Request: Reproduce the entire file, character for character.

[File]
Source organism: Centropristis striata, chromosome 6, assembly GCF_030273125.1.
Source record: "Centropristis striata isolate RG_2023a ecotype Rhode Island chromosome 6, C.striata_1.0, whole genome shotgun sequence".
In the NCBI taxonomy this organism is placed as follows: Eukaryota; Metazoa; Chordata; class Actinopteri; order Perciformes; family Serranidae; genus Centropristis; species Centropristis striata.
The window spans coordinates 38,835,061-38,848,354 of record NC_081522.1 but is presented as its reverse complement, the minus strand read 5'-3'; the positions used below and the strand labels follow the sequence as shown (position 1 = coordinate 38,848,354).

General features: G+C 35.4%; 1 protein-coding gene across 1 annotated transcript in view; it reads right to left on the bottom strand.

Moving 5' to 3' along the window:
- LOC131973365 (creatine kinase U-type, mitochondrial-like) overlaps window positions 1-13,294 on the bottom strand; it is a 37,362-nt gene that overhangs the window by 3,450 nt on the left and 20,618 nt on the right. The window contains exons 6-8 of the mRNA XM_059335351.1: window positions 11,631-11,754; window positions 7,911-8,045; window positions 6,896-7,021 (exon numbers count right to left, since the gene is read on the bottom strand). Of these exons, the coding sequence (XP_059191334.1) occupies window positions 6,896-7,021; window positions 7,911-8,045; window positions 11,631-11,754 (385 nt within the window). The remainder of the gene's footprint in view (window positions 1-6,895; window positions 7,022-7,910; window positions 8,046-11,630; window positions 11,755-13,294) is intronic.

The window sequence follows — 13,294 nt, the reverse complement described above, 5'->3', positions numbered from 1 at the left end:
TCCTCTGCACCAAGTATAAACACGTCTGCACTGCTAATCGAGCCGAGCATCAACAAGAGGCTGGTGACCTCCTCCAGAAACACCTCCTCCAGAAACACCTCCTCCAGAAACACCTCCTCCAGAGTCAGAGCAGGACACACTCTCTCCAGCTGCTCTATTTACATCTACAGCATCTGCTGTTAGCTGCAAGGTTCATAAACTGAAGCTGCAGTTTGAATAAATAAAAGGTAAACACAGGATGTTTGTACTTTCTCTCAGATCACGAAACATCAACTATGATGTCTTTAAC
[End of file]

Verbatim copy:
Source organism: Centropristis striata, chromosome 6, assembly GCF_030273125.1.
Source record: "Centropristis striata isolate RG_2023a ecotype Rhode Island chromosome 6, C.striata_1.0, whole genome shotgun sequence".
In the NCBI taxonomy this organism is placed as follows: Eukaryota; Metazoa; Chordata; class Actinopteri; order Perciformes; family Serranidae; genus Centropristis; species Centropristis striata.
The window spans coordinates 38,835,061-38,848,354 of record NC_081522.1 but is presented as its reverse complement, the minus strand read 5'-3'; the positions used below and the strand labels follow the sequence as shown (position 1 = coordinate 38,848,354).

General features: G+C 35.4%; 1 protein-coding gene across 1 annotated transcript in view; it reads right to left on the bottom strand.

Moving 5' to 3' along the window:
- LOC131973365 (creatine kinase U-type, mitochondrial-like) overlaps window positions 1-13,294 on the bottom strand; it is a 37,362-nt gene that overhangs the window by 3,450 nt on the left and 20,618 nt on the right. The window contains exons 6-8 of the mRNA XM_059335351.1: window positions 11,631-11,754; window positions 7,911-8,045; window positions 6,896-7,021 (exon numbers count right to left, since the gene is read on the bottom strand). Of these exons, the coding sequence (XP_059191334.1) occupies window positions 6,896-7,021; window positions 7,911-8,045; window positions 11,631-11,754 (385 nt within the window). The remainder of the gene's footprint in view (window positions 1-6,895; window positions 7,022-7,910; window positions 8,046-11,630; window positions 11,755-13,294) is intronic.

The window sequence follows — 13,294 nt, the reverse complement described above, 5'->3', positions numbered from 1 at the left end:
TCCTCTGCACCAAGTATAAACACGTCTGCACTGCTAATCGAGCCGAGCATCAACAAGAGGCTGGTGACCTCCTCCAGAAACACCTCCTCCAGAAACACCTCCTCCAGAAACACCTCCTCCAGAGTCAGAGCAGGACACACTCTCTCCAGCTGCTCTATTTACATCTACAGCATCTGCTGTTAGCTGCAAGGTTCATAAACTGAAGCTGCAGTTTGAATAAATAAAAGGTAAACACAGGATGTTTGTACTTTCTCTCAGATCACGAAACATCAACTATGATGTCTTTAAC